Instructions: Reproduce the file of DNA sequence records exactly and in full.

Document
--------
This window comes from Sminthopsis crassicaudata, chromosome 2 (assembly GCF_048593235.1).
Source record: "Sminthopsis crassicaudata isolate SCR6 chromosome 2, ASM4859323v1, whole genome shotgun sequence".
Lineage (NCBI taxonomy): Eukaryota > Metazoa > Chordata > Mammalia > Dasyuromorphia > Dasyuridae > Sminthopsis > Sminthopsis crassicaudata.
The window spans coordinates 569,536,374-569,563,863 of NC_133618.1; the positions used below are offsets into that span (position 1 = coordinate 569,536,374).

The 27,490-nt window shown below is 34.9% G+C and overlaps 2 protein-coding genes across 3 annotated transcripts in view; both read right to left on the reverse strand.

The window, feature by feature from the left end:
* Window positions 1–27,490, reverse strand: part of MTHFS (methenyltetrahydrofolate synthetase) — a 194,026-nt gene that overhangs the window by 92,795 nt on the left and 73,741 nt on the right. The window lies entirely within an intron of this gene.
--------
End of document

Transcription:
This window comes from Sminthopsis crassicaudata, chromosome 2 (assembly GCF_048593235.1).
Source record: "Sminthopsis crassicaudata isolate SCR6 chromosome 2, ASM4859323v1, whole genome shotgun sequence".
Lineage (NCBI taxonomy): Eukaryota > Metazoa > Chordata > Mammalia > Dasyuromorphia > Dasyuridae > Sminthopsis > Sminthopsis crassicaudata.
The window spans coordinates 569,536,374-569,563,863 of NC_133618.1; the positions used below are offsets into that span (position 1 = coordinate 569,536,374).

The 27,490-nt window shown below is 34.9% G+C and overlaps 2 protein-coding genes across 3 annotated transcripts in view; both read right to left on the reverse strand.

The window, feature by feature from the left end:
* Window positions 1–27,490, reverse strand: part of MTHFS (methenyltetrahydrofolate synthetase) — a 194,026-nt gene that overhangs the window by 92,795 nt on the left and 73,741 nt on the right. The window lies entirely within an intron of this gene.